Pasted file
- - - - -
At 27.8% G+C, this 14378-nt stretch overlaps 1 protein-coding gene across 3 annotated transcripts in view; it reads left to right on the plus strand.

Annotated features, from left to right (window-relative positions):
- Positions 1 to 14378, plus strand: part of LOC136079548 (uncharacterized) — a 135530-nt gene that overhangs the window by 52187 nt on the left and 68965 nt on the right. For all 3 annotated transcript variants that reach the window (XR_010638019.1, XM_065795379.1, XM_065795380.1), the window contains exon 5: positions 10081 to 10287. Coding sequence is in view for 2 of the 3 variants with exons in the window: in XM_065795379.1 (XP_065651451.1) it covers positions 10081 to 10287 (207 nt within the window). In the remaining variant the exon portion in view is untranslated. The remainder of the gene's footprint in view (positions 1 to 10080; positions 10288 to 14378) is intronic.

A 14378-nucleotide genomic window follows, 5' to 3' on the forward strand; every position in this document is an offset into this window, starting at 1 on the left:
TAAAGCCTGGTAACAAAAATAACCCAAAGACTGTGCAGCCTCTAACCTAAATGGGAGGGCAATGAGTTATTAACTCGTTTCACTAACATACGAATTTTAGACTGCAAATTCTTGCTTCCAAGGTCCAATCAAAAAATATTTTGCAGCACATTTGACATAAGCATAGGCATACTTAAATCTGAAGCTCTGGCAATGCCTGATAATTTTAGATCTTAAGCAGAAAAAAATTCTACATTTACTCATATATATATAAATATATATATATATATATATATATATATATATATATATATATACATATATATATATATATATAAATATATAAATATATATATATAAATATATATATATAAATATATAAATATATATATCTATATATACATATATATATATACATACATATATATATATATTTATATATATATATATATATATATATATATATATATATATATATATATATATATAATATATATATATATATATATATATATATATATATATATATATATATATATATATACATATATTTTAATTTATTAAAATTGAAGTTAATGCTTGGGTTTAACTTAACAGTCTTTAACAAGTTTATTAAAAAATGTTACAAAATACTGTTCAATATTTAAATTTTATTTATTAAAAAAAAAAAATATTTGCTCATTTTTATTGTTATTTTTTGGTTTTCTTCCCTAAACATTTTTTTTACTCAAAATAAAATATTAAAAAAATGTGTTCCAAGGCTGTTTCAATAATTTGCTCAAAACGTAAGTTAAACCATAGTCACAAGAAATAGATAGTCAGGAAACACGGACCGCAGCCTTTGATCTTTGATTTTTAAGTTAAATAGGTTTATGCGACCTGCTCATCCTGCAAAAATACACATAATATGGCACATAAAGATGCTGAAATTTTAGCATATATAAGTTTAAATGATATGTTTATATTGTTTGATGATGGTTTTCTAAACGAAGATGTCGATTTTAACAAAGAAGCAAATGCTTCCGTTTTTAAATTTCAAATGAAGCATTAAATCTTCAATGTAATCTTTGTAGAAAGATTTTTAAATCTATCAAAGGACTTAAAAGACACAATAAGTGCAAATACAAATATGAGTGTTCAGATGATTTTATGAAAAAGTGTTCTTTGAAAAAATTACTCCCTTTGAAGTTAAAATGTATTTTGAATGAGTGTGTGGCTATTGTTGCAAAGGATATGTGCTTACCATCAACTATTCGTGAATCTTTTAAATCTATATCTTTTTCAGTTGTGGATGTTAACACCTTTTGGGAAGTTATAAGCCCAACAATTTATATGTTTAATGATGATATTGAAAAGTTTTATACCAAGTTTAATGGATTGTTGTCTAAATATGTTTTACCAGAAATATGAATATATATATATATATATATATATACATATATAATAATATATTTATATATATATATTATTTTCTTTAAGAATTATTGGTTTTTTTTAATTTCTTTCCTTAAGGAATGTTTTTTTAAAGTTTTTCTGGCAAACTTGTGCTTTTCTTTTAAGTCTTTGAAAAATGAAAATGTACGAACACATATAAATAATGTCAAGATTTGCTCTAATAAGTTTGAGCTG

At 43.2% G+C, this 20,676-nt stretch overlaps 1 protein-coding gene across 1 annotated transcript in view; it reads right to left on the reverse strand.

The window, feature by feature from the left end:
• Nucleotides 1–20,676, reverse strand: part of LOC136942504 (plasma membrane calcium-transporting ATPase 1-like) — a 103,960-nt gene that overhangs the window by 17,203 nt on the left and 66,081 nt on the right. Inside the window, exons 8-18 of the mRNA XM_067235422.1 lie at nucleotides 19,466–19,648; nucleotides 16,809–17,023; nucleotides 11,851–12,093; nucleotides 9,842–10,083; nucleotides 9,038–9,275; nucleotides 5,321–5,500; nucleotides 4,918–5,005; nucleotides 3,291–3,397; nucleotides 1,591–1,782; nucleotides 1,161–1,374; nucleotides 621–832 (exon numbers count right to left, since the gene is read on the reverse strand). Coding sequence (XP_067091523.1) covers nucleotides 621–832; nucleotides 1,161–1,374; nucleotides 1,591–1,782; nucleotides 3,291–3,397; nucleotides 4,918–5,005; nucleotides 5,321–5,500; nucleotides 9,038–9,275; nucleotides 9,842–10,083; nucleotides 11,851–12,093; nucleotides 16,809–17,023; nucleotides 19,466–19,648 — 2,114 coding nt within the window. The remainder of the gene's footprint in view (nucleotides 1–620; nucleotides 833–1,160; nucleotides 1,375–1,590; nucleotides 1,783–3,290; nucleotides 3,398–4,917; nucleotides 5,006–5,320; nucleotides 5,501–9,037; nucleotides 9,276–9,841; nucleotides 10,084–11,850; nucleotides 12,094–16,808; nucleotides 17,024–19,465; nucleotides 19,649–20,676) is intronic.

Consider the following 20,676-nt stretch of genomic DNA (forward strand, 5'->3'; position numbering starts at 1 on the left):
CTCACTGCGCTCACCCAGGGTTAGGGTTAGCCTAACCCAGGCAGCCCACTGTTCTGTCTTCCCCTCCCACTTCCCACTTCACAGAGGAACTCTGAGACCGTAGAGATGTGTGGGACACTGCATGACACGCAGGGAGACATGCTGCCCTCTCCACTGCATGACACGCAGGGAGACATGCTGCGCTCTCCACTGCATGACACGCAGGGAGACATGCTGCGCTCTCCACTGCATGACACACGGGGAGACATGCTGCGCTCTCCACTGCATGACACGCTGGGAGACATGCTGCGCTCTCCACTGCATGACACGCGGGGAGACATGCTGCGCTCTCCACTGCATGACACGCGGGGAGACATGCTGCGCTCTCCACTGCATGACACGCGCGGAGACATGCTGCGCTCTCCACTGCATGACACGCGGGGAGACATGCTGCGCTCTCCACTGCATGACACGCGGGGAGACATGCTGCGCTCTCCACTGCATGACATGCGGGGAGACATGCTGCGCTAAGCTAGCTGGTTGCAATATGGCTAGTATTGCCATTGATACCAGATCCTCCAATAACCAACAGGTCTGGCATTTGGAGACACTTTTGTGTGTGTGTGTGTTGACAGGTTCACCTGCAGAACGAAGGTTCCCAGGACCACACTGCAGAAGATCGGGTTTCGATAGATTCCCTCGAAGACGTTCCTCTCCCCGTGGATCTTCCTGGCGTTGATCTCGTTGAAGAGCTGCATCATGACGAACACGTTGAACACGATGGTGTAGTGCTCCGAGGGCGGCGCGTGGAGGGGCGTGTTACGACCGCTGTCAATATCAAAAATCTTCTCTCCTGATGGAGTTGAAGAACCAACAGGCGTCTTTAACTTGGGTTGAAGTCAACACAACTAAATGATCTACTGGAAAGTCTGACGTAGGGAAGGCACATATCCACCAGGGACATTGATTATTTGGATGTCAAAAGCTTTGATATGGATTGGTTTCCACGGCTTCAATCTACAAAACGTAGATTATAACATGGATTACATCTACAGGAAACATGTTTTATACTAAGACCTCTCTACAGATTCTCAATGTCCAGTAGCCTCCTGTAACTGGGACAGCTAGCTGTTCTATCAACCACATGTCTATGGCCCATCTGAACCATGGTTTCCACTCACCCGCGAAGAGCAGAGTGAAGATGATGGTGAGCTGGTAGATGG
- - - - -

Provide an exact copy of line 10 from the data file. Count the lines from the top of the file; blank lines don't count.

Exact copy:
CTCACTGCGCTCACCCAGGGTTAGGGTTAGCCTAACCCAGGCAGCCCACTGTTCTGTCTTCCCCTCCCACTTCCCACTTCACAGAGGAACTCTGAGACCGTAGAGATGTGTGGGACACTGCATGACACGCAGGGAGACATGCTGCCCTCTCCACTGCATGACACGCAGGGAGACATGCTGCGCTCTCCACTGCATGACACGCAGGGAGACATGCTGCGCTCTCCACTGCATGACACACGGGGAGACATGCTGCGCTCTCCACTGCATGACACGCTGGGAGACATGCTGCGCTCTCCACTGCATGACACGCGGGGAGACATGCTGCGCTCTCCACTGCATGACACGCGGGGAGACATGCTGCGCTCTCCACTGCATGACACGCGCGGAGACATGCTGCGCTCTCCACTGCATGACACGCGGGGAGACATGCTGCGCTCTCCACTGCATGACACGCGGGGAGACATGCTGCGCTCTCCACTGCATGACATGCGGGGAGACATGCTGCGCTAAGCTAGCTGGTTGCAATATGGCTAGTATTGCCATTGATACCAGATCCTCCAATAACCAACAGGTCTGGCATTTGGAGACACTTTTGTGTGTGTGTGTGTTGACAGGTTCACCTGCAGAACGAAGGTTCCCAGGACCACACTGCAGAAGATCGGGTTTCGATAGATTCCCTCGAAGACGTTCCTCTCCCCGTGGATCTTCCTGGCGTTGATCTCGTTGAAGAGCTGCATCATGACGAACACGTTGAACACGATGGTGTAGTGCTCCGAGGGCGGCGCGTGGAGGGGCGTGTTACGACCGCTGTCAATATCAAAAATCTTCTCTCCTGATGGAGTTGAAGAACCAACAGGCGTCTTTAACTTGGGTTGAAGTCAACACAACTAAATGATCTACTGGAAAGTCTGACGTAGGGAAGGCACATATCCACCAGGGACATTGATTATTTGGATGTCAAAAGCTTTGATATGGATTGGTTTCCACGGCTTCAATCTACAAAACGTAGATTATAACATGGATTACATCTACAGGAAACATGTTTTATACTAAGACCTCTCTACAGATTCTCAATGTCCAGTAGCCTCCTGTAACTGGGACAGCTAGCTGTTCTATCAACCACATGTCTATGGCCCATCTGAACCATGGTTTCCACTCACCCGCGAAGAGCAGAGTGAAGATGATGGTGAGCTGGTAGATGG